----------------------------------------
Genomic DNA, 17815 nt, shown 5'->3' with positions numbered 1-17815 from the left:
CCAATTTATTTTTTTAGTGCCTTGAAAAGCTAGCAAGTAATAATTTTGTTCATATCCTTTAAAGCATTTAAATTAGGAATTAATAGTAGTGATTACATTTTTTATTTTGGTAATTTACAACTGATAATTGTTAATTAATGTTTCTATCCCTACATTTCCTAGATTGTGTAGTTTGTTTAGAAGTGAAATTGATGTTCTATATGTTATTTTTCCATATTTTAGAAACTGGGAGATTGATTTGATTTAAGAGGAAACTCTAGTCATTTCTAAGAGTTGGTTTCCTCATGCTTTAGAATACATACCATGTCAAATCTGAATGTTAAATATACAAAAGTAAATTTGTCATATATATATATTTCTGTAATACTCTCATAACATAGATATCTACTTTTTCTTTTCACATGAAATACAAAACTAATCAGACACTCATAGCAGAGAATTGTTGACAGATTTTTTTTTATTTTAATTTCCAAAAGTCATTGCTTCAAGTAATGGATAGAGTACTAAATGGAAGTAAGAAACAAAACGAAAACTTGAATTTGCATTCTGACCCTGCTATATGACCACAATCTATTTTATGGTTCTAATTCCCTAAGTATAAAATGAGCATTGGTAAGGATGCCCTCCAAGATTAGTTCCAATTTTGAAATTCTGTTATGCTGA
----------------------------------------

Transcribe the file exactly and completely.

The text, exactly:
Genomic DNA, 17815 nt, shown 5'->3' with positions numbered 1-17815 from the left:
CCAATTTATTTTTTTAGTGCCTTGAAAAGCTAGCAAGTAATAATTTTGTTCATATCCTTTAAAGCATTTAAATTAGGAATTAATAGTAGTGATTACATTTTTTATTTTGGTAATTTACAACTGATAATTGTTAATTAATGTTTCTATCCCTACATTTCCTAGATTGTGTAGTTTGTTTAGAAGTGAAATTGATGTTCTATATGTTATTTTTCCATATTTTAGAAACTGGGAGATTGATTTGATTTAAGAGGAAACTCTAGTCATTTCTAAGAGTTGGTTTCCTCATGCTTTAGAATACATACCATGTCAAATCTGAATGTTAAATATACAAAAGTAAATTTGTCATATATATATATTTCTGTAATACTCTCATAACATAGATATCTACTTTTTCTTTTCACATGAAATACAAAACTAATCAGACACTCATAGCAGAGAATTGTTGACAGATTTTTTTTTATTTTAATTTCCAAAAGTCATTGCTTCAAGTAATGGATAGAGTACTAAATGGAAGTAAGAAACAAAACGAAAACTTGAATTTGCATTCTGACCCTGCTATATGACCACAATCTATTTTATGGTTCTAATTCCCTAAGTATAAAATGAGCATTGGTAAGGATGCCCTCCAAGATTAGTTCCAATTTTGAAATTCTGTTATGCTGA